Harvard Professors on Love
Valentine’s Day is here, and if you’ve been looking for advice on love, why not listen to what wise Harvard professors have to say about it? For entirely, uh, academic reasons, Flyby asked professors from different fields for romantic advice and their scholarly takes on love. Read on for their fascinating takes on one of mankind’s oldest preoccupations!
Research Associate at MIT's Sloan School of Management
Co-instructor of Economics 1057: Game Theory with Applications to Social Behavior
“Ever wonder why ‘love is blind,’ leading us to disregard our own welfare for the sake of those we love? Isn't it strange that people have evolved an emotion that leads them to ignore their own welfare? In our class, we teach a game theory model called The Envelope Game that can help us explain this puzzle.
The model shows that, in relationships, people can gain trust by ‘not looking’ at the cost and benefits to themselves. This is most valued in situations where there are occasionally large temptations which, if acted upon, would be harmful to their partners. This, of course, is true of romantic relationships: it's not often that we meet people as awesome as our romantic partners, but it does occasionally happen, and if we acted upon the temptation to cheat on our partner, it would be very harmful to our partner. By ‘blinding’ us, love gets us to ignore these temptations, making us more trustworthy. This makes it possible for both sides to invest more in the relationship even in the presence of occasional temptations that might otherwise undermine the relationship.”
Preceptor of Expository Writing 20: Modern Love
“Here are two observations/tips:
1. As an institution, Harvard prioritizes success. Students are thus understandably cautious; They're reluctant to take risks unless they can determine that the risk is worth it, that everything will likely work out in their favor. But love is about taking risks, even if you can't know in advance how things will play out. The good news is that a romantic risk is almost always worth it in at least one sense: in every relationship, casual or significant, you end up learning something about yourself: about your own desires or what you need in a partner or what kind of intimacy feels right to you. This is valuable self-knowledge! So I'd encourage students to take romantic risks, even when they think they might end up wasting time or getting hurt.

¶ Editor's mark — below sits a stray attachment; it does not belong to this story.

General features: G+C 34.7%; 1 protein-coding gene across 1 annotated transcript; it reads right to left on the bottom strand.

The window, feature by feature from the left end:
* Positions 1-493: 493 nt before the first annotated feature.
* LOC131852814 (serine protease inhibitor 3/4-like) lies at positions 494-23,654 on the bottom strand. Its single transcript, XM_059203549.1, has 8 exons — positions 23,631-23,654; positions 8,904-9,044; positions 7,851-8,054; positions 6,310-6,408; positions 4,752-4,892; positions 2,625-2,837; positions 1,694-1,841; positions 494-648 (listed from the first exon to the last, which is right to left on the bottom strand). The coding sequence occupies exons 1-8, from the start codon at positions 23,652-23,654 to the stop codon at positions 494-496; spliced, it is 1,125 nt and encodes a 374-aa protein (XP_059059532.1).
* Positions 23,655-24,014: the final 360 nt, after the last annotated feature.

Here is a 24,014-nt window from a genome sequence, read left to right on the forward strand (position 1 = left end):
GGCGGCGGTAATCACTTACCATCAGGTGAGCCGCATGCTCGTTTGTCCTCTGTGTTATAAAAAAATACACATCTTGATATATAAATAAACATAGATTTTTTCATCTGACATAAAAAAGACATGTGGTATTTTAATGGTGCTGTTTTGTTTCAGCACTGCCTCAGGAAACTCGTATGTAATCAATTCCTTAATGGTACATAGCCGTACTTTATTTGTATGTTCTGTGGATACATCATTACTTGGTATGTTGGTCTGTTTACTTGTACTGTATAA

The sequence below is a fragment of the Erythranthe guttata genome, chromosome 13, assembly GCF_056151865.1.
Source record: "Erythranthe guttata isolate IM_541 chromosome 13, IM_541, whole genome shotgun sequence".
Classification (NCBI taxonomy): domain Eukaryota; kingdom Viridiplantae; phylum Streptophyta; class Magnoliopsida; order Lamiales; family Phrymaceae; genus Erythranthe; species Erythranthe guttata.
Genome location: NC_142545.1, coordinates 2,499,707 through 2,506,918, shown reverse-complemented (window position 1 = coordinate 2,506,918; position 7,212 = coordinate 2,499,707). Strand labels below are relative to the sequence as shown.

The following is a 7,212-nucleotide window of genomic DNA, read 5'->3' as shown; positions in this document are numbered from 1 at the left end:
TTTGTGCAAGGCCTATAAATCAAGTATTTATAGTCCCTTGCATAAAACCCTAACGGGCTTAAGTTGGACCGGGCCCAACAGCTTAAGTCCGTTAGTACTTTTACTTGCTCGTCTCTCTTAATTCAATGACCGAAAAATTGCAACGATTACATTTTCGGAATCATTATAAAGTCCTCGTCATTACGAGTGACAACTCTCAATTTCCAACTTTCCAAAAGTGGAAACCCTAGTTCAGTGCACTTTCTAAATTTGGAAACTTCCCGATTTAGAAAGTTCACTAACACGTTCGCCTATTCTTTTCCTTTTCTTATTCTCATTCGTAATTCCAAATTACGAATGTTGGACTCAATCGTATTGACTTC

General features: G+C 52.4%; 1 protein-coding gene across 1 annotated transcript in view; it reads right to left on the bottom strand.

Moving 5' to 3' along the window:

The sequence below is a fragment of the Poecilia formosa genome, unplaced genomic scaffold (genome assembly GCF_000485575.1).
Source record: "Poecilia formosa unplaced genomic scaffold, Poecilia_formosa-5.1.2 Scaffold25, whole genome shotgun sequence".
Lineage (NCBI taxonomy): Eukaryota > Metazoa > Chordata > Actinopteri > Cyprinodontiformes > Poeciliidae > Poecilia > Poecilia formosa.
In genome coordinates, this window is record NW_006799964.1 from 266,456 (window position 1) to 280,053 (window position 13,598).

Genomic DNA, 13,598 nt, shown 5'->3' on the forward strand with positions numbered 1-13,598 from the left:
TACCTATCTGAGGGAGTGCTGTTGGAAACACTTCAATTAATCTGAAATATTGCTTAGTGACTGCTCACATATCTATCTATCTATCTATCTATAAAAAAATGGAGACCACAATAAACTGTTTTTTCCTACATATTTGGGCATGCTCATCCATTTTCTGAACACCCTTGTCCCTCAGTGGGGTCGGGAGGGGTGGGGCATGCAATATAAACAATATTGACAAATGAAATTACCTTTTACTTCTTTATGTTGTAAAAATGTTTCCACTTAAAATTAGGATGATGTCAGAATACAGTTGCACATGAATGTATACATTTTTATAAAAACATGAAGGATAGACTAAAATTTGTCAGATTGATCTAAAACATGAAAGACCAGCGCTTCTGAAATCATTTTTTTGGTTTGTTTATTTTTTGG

2. Sometimes it takes a long time to find, or to develop, a strong romantic partnership—longer than we might like. I remember a former student saying, “I thought you had to get married by 25”—I can say confidently that you absolutely don't! Your life will almost inevitably take all sorts of unexpected twists and turns; you'll encounter new people along the way, and who you are—and what you want in a partner—will probably change as well. So be patient, and don't panic if you're not in a committed relationship when you'd thought you would be. Just do your best to stay open to possibility.”
Matthew L. Potts
Associate Professor of Religion and Literature and of Ministry Studies and Instructor for Harvard Divinity School 2179: Love and Loss
“I follow the philosopher Judith Butler in thinking that love and loss go together in a fundamental way, that to say ‘I love you’ is another way of saying, ‘I would grieve the loss of you.’ This became obvious to me when my first child was born. When I held her the night of her birth, I felt both deep love for her but also an acute awareness of her fragility, a startlingly, almost terrifyingly strong sense of how deeply I would be hurt if something happened to her. Which of course also stirred a fierce instinct to protect her.
Romantic love, the sort we celebrate on Valentine’s Day, is obviously different in important respects from parental love, but no different in this particular sense: that it is haunted by loss. This is true of the early stages of traditional Western forms of romantic love, I think, when we’re dating folks and moving out of and into different relationships. Sometimes partners move on to new loves before we want them to, and that hurts, or sometimes we do before our partners want us to, and those losses hurt also.
But I’m a priest as well as a professor, and in my own work as a pastor the most I’ve learned about romantic love has come from old men and women I’ve known who have either cared for their wives or husbands as they’ve aged and died, or who have mourned them for years once they’ve gone. The legend is that St. Valentine was martyred for illegally marrying Roman soldiers to their beloveds. And this is a sweet story, but I always also wonder how those young couples he married had to learn to love one another into loss as they eventually and inevitably grew old and died.”
William Lee Frost Professor of Jewish History
Instructor for History 2007: Histories of Emotion
“It’s fascinating that we use a single word, love, to describe a wide variety of attachments — not just romantic or sexual love, but also feelings of deep friendship, cherishing and protection of family members, patriotic pride, and our relationship with the divine. What they have in common is a state of realized or anticipated fulfillment of our deepest human desire — to connect with the world beyond ourselves. It’s easy to forget in our current political crisis, with so many expressions of fear and hatred, that humans are at heart deeply social and nurturing creatures that not only need each other but also need to be needed.”